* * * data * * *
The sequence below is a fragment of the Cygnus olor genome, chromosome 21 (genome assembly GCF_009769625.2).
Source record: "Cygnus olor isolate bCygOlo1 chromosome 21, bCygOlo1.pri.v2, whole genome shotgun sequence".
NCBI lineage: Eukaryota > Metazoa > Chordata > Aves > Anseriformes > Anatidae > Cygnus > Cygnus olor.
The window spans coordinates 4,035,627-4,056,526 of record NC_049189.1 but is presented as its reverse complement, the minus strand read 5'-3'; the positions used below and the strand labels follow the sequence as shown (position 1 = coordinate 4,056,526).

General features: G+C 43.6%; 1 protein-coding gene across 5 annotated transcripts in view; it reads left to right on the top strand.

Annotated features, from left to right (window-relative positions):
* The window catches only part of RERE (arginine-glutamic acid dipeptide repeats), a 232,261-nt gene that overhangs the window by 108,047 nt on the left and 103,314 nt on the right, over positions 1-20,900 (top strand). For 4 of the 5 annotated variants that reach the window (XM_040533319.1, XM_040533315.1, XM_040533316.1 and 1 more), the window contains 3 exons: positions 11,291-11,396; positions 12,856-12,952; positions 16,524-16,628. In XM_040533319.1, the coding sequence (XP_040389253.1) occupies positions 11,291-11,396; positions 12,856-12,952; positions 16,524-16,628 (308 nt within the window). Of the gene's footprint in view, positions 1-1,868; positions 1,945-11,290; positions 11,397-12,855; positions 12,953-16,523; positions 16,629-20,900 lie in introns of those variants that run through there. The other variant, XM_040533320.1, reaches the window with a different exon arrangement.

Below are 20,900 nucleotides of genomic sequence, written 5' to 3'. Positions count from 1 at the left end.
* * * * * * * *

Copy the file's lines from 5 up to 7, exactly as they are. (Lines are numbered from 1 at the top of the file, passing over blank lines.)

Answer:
General features: G+C 43.6%; 1 protein-coding gene across 5 annotated transcripts in view; it reads left to right on the top strand.

Annotated features, from left to right (window-relative positions):
* The window catches only part of RERE (arginine-glutamic acid dipeptide repeats), a 232,261-nt gene that overhangs the window by 108,047 nt on the left and 103,314 nt on the right, over positions 1-20,900 (top strand). For 4 of the 5 annotated variants that reach the window (XM_040533319.1, XM_040533315.1, XM_040533316.1 and 1 more), the window contains 3 exons: positions 11,291-11,396; positions 12,856-12,952; positions 16,524-16,628. In XM_040533319.1, the coding sequence (XP_040389253.1) occupies positions 11,291-11,396; positions 12,856-12,952; positions 16,524-16,628 (308 nt within the window). Of the gene's footprint in view, positions 1-1,868; positions 1,945-11,290; positions 11,397-12,855; positions 12,953-16,523; positions 16,629-20,900 lie in introns of those variants that run through there. The other variant, XM_040533320.1, reaches the window with a different exon arrangement.